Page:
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Be that as it may, you did not account for how my 1 year old, stored Sony Xperia copy has the exact same battery performance as the one I bought a year before (I broke the previous one and bought a new one a few days ago). It's the same model - XZ Premium

Why would there be a significant difference?
 
  • #11
Pleonasm
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I clocked the performance of the XZ Premium purchased a year ago, when it was new, and now this stored, unused one - Same performance.
 
  • #12
Pleonasm
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Why would there be a significant difference?

Because Lion Batteries degrade stored (kinda the point of the citation I gave). I had lost the default charge mode all the way down to 10% opening a brand new phone. The default charge mode for "fresh" phones in a store is around 44-55%
 
  • #13
Drakkith
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Because Lion Batteries degrade stored (kinda the point of the citation I gave). I had lost the default charge mode all the way down to 10% opening a brand new phone. The default charge mode is around 44-55%

Yes, but as you yourself showed in post #4, the degradation can be quite small. When stored at room temperature you still have about 95% of the maximum performance after 1 year. After 3 years this falls to about 85% (assuming a linear relationship), potentially less if the temperature is higher, such as if they've been stored in a non-climate-controlled facility. A 5% drop isn't noticeable, but a 15% drop can be and a 25-30% drop is definitely noticeable.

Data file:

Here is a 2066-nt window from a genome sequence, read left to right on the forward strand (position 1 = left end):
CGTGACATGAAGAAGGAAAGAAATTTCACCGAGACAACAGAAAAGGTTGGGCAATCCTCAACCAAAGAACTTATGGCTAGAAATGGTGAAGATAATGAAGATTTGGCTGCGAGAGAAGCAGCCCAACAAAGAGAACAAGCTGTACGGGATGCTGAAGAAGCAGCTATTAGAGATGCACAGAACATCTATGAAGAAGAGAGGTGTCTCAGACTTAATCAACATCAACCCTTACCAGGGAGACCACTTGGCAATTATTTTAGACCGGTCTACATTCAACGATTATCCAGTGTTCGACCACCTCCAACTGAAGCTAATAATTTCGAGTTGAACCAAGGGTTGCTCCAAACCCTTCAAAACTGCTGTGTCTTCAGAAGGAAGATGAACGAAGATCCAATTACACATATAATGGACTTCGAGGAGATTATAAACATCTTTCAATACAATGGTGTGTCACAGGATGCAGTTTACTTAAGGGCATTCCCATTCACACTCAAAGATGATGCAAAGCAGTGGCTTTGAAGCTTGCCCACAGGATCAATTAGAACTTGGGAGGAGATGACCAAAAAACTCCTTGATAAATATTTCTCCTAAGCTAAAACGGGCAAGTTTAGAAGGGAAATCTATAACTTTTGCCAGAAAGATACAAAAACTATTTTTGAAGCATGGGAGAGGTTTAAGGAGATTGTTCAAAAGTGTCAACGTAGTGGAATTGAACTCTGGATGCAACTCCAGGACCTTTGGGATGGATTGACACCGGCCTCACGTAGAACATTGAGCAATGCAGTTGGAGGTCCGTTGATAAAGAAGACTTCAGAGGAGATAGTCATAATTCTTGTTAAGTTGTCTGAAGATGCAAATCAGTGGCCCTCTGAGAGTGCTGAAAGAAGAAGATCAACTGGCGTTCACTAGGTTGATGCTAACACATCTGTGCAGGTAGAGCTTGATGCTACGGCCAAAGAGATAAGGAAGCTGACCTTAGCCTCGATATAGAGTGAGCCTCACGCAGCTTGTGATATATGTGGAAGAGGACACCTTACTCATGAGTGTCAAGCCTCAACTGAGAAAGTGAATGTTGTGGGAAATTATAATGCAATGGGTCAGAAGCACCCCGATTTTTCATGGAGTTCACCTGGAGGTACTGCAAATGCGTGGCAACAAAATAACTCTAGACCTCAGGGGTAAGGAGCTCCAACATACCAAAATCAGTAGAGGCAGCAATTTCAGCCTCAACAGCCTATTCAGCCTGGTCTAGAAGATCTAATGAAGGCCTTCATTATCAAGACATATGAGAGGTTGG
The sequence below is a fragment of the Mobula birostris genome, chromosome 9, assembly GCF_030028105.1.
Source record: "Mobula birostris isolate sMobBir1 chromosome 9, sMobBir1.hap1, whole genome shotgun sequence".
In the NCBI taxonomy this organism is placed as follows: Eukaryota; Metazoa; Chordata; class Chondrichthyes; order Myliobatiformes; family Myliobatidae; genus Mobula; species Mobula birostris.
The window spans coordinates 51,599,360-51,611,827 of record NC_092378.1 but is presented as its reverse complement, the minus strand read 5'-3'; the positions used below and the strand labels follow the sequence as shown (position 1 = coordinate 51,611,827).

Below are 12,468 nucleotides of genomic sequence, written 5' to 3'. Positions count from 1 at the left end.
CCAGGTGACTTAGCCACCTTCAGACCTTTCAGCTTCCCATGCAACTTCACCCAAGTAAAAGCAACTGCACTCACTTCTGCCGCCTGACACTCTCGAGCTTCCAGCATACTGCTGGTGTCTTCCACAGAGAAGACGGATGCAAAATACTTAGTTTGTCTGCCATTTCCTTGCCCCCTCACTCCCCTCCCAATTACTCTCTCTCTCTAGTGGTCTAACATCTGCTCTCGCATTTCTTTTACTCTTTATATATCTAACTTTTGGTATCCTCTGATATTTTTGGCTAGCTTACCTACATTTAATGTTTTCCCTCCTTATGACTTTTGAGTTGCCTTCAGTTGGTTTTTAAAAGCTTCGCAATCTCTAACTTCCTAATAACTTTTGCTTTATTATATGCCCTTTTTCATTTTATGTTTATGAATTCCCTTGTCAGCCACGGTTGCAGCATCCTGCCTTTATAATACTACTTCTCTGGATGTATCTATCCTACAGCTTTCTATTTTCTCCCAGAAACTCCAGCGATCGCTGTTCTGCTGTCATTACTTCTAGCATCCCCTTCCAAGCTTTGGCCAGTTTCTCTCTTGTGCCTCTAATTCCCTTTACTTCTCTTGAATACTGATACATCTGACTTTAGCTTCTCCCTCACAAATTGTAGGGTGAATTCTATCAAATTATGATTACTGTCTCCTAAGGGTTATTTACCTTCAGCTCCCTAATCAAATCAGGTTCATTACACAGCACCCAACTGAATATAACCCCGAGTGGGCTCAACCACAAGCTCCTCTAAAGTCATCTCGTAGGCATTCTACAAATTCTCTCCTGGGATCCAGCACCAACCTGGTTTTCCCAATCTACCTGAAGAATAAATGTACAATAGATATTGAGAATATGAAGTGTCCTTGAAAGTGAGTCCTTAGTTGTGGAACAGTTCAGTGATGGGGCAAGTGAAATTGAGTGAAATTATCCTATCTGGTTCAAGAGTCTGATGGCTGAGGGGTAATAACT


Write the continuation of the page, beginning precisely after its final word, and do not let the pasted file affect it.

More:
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  • #14
Pleonasm
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Yes, but as you yourself showed in post #4, the degradation can be quite small. When stored at room temperature you still have about 95% of the maximum performance after 1 year. After 3 years this falls to about 85% (assuming a linear relationship), potentially less if the temperature is higher, such as if they've been stored in a non-climate-controlled facility. A 5% drop isn't noticeable, but a 15% drop can be and a 25-30% drop is definitely noticeable.

So what to do in a year if I want to replace the battery? The batteries for the model would have been 2 years in storage by then. Can I put in a generic Lithium-ion battery of the same volt but say smaller size, without jeopardizing the phones internal components?
 
  • #15
Drakkith
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So what to do in a year if I want to replace the battery? The batteries for the model would have been 2 years in storage by then. Can I put in a generic Lithium-ion battery of the same volt but say smaller size, without jeopardizing the phones internal components?